Ware’s Chapel: a “lighthouse congregation” sees bright future on the horizon
Published 6:00 am Sunday, July 16, 2023
Nine months after leaving First Methodist Church of Washington, 40 former members are breathing new life into Ware’s Chapel.
Disappointed and upset that First Methodist Church voted to disaffiliate from the United Methodist Church (UMC) in October, about 120 members left to worship elsewhere. Of that total, one-third of former members joined Ware’s Chapel UMC. After taking time to get to know members of Ware’s Chapel, the remnant members are eager and energized to help the small church grow.
Jim Billbro, chairman of Ware’s Chapel’s Board of Administration, shared that Ware’s is known by the UMC as a “lighthouse congregation” which means it is a safe and supportive place for people who come from disaffiliated Methodist Churches. These churches have decided to remain faithful to the UMC, according to Sam Hodges with UM News.
To ensure a successful union between the congregations and secure a presence in Washington, the United Methodist Conference in Raleigh is giving Ware’s Chapel $450,000, according to Billbro who is a former member of First Methodist having attended and served there for 45 years.
Over several years, that money will cover the cost of improvements to the church parking lot, kitchen, office space and allow the church to hire a choir director and secretary. It will also help pay their new minister for the next two years. On July 9, Cassidy Salter gave her first sermon as senior pastor of Ware’s Chapel.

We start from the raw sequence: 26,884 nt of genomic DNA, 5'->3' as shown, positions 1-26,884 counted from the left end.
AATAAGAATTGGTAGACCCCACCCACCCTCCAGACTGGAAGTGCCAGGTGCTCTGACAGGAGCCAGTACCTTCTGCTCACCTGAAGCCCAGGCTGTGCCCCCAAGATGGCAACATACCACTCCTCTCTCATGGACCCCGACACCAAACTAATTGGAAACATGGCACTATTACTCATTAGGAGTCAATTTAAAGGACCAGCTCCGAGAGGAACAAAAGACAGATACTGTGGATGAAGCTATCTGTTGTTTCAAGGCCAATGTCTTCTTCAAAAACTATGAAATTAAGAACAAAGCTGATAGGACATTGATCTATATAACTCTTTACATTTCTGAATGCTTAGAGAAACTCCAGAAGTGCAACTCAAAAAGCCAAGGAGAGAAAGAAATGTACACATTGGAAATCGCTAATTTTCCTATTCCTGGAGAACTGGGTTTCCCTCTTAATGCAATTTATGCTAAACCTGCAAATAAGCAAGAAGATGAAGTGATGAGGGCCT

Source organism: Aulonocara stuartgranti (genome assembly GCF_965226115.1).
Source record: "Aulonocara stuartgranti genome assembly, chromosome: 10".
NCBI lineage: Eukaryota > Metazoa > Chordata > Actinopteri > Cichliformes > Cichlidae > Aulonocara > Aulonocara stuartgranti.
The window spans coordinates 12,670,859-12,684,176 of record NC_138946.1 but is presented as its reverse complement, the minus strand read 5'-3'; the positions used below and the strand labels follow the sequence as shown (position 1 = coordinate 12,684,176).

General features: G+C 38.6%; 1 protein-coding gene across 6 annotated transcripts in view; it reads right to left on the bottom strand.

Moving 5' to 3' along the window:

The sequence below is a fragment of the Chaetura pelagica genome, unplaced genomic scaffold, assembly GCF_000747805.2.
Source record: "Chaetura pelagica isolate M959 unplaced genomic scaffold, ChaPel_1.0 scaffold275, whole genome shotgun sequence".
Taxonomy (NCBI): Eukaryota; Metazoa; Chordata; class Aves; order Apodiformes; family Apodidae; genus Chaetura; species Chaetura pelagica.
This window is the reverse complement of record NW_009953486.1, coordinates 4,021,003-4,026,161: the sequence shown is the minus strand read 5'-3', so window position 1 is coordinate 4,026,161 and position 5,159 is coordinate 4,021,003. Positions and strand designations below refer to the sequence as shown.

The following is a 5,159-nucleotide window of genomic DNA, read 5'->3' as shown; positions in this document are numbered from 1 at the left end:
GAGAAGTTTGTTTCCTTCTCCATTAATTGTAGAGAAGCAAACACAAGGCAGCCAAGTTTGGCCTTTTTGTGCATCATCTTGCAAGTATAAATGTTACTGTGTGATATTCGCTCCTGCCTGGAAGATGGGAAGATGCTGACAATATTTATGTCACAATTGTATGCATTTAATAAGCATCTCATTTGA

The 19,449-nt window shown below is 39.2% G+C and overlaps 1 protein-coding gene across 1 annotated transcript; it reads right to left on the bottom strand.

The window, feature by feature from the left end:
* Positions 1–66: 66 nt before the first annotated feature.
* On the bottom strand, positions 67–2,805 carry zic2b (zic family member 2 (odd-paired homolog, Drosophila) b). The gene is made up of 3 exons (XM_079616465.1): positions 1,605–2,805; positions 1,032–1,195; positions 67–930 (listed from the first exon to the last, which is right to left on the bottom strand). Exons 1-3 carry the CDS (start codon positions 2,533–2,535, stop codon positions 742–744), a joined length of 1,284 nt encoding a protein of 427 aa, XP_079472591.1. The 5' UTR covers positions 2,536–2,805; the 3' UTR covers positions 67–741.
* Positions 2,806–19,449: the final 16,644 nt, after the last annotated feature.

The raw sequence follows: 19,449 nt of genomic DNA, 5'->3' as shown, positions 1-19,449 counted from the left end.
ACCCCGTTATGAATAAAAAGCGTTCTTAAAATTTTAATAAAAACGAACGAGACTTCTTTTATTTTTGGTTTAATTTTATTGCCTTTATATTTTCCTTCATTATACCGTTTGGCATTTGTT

Salter previously served at Hebron United Methodist Church in Mebane, North Carolina for two-and-a-half years until the church decided to disaffiliate last month. She left, because she wanted to continue ministering at a church still under the UMC umbrella.
“What I have seen in the short time I have been here is that those who were members of Ware’s Chapel prior to First disaffiliating were very welcoming right from the get go and they’ve remained that way,” Salter said. “They want to see this church flourish…Those from First who have come here – came here with a renewed energy for ministry and a commitment not just to the UMC which influenced their decision to come here but to being in ministry in the Washington community.”
The merging of the two congregations has ushered in a feeling of “renewal” and “newness,” Salter described.
“We’re hoping that with Cassidy here full-time, with her new ideas, that it’s going to start growing things,” Billbro said.
Mission work, Billbro said, is a strength of Ware’s Chapel that will continue to be a priority as a way to let people know about the church.
Salter hopes the church can continue finding ways of serving the Washington community.
“I prefer not to think as much about how many people are in the pews on Sunday as I think about the ways that we can impact the individuals in our community and the more lives that can be impacted by the ministry of God and through the church,” she said.
It is Salter’s hope that if the public sees congregants from Ware’s Chapel getting involved in community events then it will stir an interest in them to visit the church.
A new minister and a surplus of 40 new members can be quite the shock to a congregation of about 20 people – which Ware’s Chapel had until recently. Billbro said the Ware’s Chapel congregation embraced and even welcomed the change. New members are now at the helm directing the future at the church in leadership positions while collaborating with Ware’s Chapel congregants on ideas on how to move the church forward.
“In the last several months we’re all members together,” Billbro said. “We don’t call ourselves ‘us’ and ‘them’ anymore. It’s ‘us.’”